Looking for Learning in After School SpacesThe structured after-school space has long demonstrated educational benefits (Gerber, Cavallo,& Marek, 2001; Tamir, 1990). After-school settings typically provide homework support,helping students build self-confidence (Beck, 1999). They are safe places for socializing andforming relationships with caring adults (Payton et al., 2008). However, there is a lack ofresearch on determining what academics students might learn in after-school settings without thetesting rigor of in-school classrooms. When the after-school curriculum encompassesengineering design, the challenge is greater due to the difficulty in assessing intangibles such asdesign and deep conceptual knowledge. In this study we designed an after-school experience in astudio setting, using research-validated engineering design-based curriculum (Author, 2009;2010; 2012) and gave the youth different opportunities and methods to demonstrate what theylearned through the process. In this study we examined three after-school settings for 8 weeksand looked at storyboarding, blogging on a social network site, videotaped conversations withvolunteer facilitators, presentations the youth made at the end of the program, and structuredinterviews to look for evidence of learning in after-school spaces.Using a discursive psychology framework (Davies & Harré, 2000) we identify ways in which thefacilitators’ words and actions helped students’ problem-solving abilities and conceptualunderstanding. Findings suggest that the elicitation strategies adopted by facilitators had asignificant impact on the ways that the youth were able to engage in the design process and toconstruct new conceptual knowledge. Throughout the course of the after school program,students moved from making general statements on the social networking site to makingconcrete suggestions to other participants, offering feedback, and having authentic conversationsabout their project.Findings indicate that the relaxed freedom youth experienced in a setting after the school daywas over was indeed conducive to learning. When mediated by the support of adult volunteerfacilitators who bounce ideas, focus excess energy, and challenge the youth to think deeply, thisimpact was even greater. Students in the studio settings were able to apply the new knowledgethey gained to engineering design activities, and demonstrated that knowledge through discourse,chatting online, drawing, and presenting in ways not normally accomplished in the school-dayclassroom. This study has implications for how STEM programs can be integrated after schoolto reinforce school curriculum while providing safe, secure, social outlets for developing youth.ReferencesAuthor, 2009.Author, 2010.Author, 2012.Gerber, B.L., Cavallo, A.M.L., & Marek, E.A. (2001). Relationships among informal learning environments, teaching procedure and scientific reasoning. International Journal of Science Education, 23(5), 535-549.Tamir, P. (1990). Factors associated with the relationship between formal, informal, and nonformal science learning. Journal of Environmental Education, 22, 34-42.Beck, E. L. (1999). Prevention and intervention programming: Lessons from an after-school program. Urban Review, 31(1), 107–124.Payton, J. et al. (2008). The positive impact of social and emotional learning for kindergarten to eighth-grade students: Findings from three scientific reviews. Chicago, IL: Collaborative writing 1990-1999, B. Davies (Ed.), 87-106. Walnut Creek, CA: Altamira Press. for Academic, Social, and Emotional Learning.Davies, B., and Harré, R. (2000). Positioning: The discursive production of selves. In A body of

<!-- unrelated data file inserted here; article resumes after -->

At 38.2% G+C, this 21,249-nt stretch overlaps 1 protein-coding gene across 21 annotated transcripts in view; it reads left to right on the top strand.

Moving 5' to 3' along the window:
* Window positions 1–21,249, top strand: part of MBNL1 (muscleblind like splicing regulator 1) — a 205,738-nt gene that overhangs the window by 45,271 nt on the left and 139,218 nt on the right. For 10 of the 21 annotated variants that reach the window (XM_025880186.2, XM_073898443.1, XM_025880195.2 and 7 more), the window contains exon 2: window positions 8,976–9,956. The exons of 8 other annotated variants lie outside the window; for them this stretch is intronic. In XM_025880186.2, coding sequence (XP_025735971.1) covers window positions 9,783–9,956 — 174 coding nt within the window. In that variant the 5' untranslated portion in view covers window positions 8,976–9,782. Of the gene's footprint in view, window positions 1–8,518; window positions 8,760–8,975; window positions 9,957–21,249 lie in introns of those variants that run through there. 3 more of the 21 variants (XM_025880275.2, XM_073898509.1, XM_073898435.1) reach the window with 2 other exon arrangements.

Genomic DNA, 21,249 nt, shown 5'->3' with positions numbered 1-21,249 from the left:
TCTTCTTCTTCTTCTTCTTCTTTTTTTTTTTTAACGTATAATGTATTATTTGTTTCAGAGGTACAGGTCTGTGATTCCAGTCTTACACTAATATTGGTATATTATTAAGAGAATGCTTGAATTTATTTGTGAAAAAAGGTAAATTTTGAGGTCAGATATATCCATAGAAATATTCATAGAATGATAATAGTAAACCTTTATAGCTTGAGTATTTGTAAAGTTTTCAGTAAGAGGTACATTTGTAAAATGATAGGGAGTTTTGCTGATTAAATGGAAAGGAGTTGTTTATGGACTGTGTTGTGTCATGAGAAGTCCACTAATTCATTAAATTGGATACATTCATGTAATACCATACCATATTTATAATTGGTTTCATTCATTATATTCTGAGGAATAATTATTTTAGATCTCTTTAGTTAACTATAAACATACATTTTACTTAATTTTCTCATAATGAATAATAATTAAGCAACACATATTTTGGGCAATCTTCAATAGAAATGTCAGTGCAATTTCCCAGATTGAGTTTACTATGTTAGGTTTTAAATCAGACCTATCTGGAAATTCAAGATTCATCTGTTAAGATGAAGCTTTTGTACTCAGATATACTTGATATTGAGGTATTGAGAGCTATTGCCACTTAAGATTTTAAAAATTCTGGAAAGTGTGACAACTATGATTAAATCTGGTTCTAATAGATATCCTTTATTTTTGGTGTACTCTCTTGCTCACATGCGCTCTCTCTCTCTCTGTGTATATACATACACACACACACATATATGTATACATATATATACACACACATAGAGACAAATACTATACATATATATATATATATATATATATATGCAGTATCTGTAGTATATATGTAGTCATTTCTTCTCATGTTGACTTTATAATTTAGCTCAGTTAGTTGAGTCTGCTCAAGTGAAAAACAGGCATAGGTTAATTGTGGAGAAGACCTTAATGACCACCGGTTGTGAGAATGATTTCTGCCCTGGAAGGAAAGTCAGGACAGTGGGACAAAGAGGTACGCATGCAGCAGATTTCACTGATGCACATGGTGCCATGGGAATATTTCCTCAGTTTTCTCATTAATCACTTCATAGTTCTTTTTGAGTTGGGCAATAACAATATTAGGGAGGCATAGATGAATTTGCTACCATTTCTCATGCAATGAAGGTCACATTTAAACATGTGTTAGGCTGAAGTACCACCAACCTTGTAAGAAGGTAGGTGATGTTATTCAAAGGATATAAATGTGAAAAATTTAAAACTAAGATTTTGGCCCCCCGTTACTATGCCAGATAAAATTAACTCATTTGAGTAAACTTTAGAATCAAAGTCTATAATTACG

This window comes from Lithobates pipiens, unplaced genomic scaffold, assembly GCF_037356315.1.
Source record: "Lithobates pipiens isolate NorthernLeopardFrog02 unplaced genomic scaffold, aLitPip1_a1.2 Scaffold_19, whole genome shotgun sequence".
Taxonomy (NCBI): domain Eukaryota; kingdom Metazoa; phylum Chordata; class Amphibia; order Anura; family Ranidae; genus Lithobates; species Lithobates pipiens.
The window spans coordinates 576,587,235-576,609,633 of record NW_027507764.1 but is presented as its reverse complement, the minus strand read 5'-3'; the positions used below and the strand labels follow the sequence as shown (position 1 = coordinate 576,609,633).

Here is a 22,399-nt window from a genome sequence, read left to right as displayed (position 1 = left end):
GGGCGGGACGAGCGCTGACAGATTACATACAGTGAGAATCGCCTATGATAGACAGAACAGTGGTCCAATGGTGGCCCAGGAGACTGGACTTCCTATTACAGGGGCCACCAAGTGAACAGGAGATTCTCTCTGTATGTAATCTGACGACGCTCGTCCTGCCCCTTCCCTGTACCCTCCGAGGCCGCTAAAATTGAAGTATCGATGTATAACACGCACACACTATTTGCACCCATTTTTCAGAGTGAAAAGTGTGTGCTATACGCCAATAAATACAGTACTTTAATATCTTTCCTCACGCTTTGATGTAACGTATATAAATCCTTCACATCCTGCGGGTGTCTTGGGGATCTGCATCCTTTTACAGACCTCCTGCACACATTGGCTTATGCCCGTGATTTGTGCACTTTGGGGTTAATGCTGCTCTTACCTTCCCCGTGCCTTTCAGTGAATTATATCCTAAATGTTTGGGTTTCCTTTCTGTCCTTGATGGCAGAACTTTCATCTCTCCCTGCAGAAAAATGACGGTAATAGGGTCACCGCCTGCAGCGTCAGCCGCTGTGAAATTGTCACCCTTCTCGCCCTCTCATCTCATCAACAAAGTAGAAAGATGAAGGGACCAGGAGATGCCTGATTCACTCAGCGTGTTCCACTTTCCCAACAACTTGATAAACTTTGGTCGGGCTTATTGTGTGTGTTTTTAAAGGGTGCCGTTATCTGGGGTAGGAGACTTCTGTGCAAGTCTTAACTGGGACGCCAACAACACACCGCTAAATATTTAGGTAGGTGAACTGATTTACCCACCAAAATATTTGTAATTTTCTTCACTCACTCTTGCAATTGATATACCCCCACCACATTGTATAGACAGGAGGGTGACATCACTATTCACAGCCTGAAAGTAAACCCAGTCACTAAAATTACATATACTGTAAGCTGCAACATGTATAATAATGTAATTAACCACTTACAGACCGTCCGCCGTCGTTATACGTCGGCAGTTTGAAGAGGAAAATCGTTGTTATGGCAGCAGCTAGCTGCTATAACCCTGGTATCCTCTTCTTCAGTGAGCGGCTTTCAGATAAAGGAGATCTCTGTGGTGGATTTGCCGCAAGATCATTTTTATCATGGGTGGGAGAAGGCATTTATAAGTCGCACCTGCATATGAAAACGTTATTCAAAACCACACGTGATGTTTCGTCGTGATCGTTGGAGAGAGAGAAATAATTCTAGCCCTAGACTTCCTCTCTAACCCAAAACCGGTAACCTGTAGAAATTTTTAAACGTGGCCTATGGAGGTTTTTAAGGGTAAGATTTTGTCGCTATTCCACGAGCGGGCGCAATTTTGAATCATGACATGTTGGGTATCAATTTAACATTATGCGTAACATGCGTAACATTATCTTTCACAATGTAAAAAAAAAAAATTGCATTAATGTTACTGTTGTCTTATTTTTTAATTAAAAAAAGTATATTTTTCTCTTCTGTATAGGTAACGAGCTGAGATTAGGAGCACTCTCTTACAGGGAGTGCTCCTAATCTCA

Schnittka, C., & Evans, M. A., & Drape, T., & Won, S. G. L. (2013, June), Looking for Learning in After-School Spaces Paper presented at 2013 ASEE Annual Conference & Exposition, Atlanta, Georgia. https://peer.asee.org/22261